Machines. All of these are likely to be available at your public
library.

Used brands I'd particularly look for: Elna, Bernina,
Viking/Husqvarna, Pfaff, Singer (pre 1970), Juki, Toyota

New "bargain brand" I'd probably pick, if new, decent and budget
was my choice: Janome (who also does Kenmore).

Filed under Embroidery Library by on . 3 Comments#

2

I'm new to sewing, and I don't know what sort of things I should watch for when buying a machine. I also don't know what kind of price I should expect to pay if I want something that's good enough to last me a long time, but doesn't have gadgets I don't need.

I hope to use it to work with cotton and linen primarily if that helps.

Thanks!

http://www.cet.com/~pennys/faq/smfaq.htm

If you're on a budget, I'd suggest a good used machine — the cheapest new machines are often unrepairable, and are so persnickity about adjustments that they can be incredibly frustrating. I'd really sooner see you with a machine with some scuffs and nicks and only a few stitches that won't frustrate you. When you outgrow the machine, you can always trade it in or keep it as a backup machine.

Things I want for a beginner to have in a machine:
— very good straightstitch
— good zigzag — 4 mm is plenty wide enough for most purposes.
— a method of making buttonholes that isn't frustrating (automatic buttonholers are easier than 1 steps are easier than 4 steps, are easier than buttonhole attachments like the old Greist attachments — however, the Greists made very nice (though limited sizes) of buttonholes)
— adjustable presser foot pressure

Nice to have, but can be lived without:
— three step zigzag (great for elastic application)
— blindhem and stretch blindhem stitches (saves hours!)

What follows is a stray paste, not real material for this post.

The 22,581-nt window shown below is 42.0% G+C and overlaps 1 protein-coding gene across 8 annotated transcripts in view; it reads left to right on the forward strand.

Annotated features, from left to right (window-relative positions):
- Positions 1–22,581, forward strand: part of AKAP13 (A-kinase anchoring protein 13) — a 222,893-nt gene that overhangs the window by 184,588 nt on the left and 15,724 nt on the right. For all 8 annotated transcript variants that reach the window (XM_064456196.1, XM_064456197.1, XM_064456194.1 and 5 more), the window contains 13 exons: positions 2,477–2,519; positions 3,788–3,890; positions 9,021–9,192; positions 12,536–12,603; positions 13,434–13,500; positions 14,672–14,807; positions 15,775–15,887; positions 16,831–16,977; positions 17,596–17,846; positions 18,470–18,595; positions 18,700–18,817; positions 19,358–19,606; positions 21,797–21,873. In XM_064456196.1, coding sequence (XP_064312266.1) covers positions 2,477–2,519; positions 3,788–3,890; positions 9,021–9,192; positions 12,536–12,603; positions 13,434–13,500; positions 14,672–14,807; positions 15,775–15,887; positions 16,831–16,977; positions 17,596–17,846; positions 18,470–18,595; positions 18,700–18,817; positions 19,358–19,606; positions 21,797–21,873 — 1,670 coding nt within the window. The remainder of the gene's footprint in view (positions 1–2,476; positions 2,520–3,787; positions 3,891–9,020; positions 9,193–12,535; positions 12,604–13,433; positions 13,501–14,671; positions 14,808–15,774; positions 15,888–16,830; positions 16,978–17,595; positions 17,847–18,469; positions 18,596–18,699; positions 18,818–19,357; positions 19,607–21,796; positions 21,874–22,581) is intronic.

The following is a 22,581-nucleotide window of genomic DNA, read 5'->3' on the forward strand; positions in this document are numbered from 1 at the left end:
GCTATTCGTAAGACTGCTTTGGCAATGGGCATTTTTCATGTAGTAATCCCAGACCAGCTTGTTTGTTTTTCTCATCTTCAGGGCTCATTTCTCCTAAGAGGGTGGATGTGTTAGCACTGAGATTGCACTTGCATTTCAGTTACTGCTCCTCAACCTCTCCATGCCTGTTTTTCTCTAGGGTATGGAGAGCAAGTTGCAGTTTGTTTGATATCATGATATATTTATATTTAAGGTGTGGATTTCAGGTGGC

— a few decorative stitches (just for fun)

If you've got the budget, I'd suggest considering an electronic machine — they don't stall at slow sewing speeds the way many mechanicals will, and they sew very nicely.

I'd also send you to a real sewing machine shop… several, if possible. Tell them your budget, that you're a beginner, and ease of use and quality is more important than all the bells and whistles. Ask to see machines in your price range, and also ask to try a couple of good quality machines outside your price range so you can see differences in quality of stitching and ease of use. (Elna, Viking, Pfaff, Bernina…) — not the embroidery machines, ask to try one they might sell to a picky person who has a separate embroidery machine.

There are quite a number of pre-loved machines around, many of which are sitting on shelves in repair shops, taken in on trade, overhauled, and ready for a new person. There can be some excellent values there.

Always ask (new or used) who will service the machine, what the turnaround time usually is, availability of parts, can it be done locally, or will warranty service require it to be shipped off elsewhere.